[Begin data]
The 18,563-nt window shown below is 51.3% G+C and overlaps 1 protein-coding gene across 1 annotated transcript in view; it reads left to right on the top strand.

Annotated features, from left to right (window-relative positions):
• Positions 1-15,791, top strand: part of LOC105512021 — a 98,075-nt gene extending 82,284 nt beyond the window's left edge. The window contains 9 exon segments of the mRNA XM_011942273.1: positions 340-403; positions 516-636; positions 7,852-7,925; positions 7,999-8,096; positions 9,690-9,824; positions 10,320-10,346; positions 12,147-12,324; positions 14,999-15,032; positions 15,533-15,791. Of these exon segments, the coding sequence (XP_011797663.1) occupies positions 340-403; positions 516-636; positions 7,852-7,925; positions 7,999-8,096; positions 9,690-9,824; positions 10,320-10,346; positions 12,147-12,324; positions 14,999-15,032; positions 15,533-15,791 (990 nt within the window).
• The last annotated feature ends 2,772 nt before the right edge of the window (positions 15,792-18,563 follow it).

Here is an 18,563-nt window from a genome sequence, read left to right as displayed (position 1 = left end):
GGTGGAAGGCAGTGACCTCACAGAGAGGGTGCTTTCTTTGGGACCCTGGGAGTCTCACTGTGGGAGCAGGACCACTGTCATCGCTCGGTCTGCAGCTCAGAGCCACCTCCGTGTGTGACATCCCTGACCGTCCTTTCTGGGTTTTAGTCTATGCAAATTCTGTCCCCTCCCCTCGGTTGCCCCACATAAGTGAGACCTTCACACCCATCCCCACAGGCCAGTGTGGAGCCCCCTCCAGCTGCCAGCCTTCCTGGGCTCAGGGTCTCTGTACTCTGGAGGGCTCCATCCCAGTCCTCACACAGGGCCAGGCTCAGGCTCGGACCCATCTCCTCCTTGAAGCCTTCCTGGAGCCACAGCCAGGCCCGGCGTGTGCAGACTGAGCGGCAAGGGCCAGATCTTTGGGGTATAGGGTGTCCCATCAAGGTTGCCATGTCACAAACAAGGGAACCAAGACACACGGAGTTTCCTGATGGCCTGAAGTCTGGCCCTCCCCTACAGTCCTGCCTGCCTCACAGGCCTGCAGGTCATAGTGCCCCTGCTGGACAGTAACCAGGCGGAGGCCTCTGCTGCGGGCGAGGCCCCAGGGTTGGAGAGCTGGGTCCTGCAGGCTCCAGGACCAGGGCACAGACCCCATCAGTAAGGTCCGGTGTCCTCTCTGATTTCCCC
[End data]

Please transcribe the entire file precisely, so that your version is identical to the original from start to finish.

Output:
The 18,563-nt window shown below is 51.3% G+C and overlaps 1 protein-coding gene across 1 annotated transcript in view; it reads left to right on the top strand.

Annotated features, from left to right (window-relative positions):
• Positions 1-15,791, top strand: part of LOC105512021 — a 98,075-nt gene extending 82,284 nt beyond the window's left edge. The window contains 9 exon segments of the mRNA XM_011942273.1: positions 340-403; positions 516-636; positions 7,852-7,925; positions 7,999-8,096; positions 9,690-9,824; positions 10,320-10,346; positions 12,147-12,324; positions 14,999-15,032; positions 15,533-15,791. Of these exon segments, the coding sequence (XP_011797663.1) occupies positions 340-403; positions 516-636; positions 7,852-7,925; positions 7,999-8,096; positions 9,690-9,824; positions 10,320-10,346; positions 12,147-12,324; positions 14,999-15,032; positions 15,533-15,791 (990 nt within the window).
• The last annotated feature ends 2,772 nt before the right edge of the window (positions 15,792-18,563 follow it).

Here is an 18,563-nt window from a genome sequence, read left to right as displayed (position 1 = left end):
GGTGGAAGGCAGTGACCTCACAGAGAGGGTGCTTTCTTTGGGACCCTGGGAGTCTCACTGTGGGAGCAGGACCACTGTCATCGCTCGGTCTGCAGCTCAGAGCCACCTCCGTGTGTGACATCCCTGACCGTCCTTTCTGGGTTTTAGTCTATGCAAATTCTGTCCCCTCCCCTCGGTTGCCCCACATAAGTGAGACCTTCACACCCATCCCCACAGGCCAGTGTGGAGCCCCCTCCAGCTGCCAGCCTTCCTGGGCTCAGGGTCTCTGTACTCTGGAGGGCTCCATCCCAGTCCTCACACAGGGCCAGGCTCAGGCTCGGACCCATCTCCTCCTTGAAGCCTTCCTGGAGCCACAGCCAGGCCCGGCGTGTGCAGACTGAGCGGCAAGGGCCAGATCTTTGGGGTATAGGGTGTCCCATCAAGGTTGCCATGTCACAAACAAGGGAACCAAGACACACGGAGTTTCCTGATGGCCTGAAGTCTGGCCCTCCCCTACAGTCCTGCCTGCCTCACAGGCCTGCAGGTCATAGTGCCCCTGCTGGACAGTAACCAGGCGGAGGCCTCTGCTGCGGGCGAGGCCCCAGGGTTGGAGAGCTGGGTCCTGCAGGCTCCAGGACCAGGGCACAGACCCCATCAGTAAGGTCCGGTGTCCTCTCTGATTTCCCC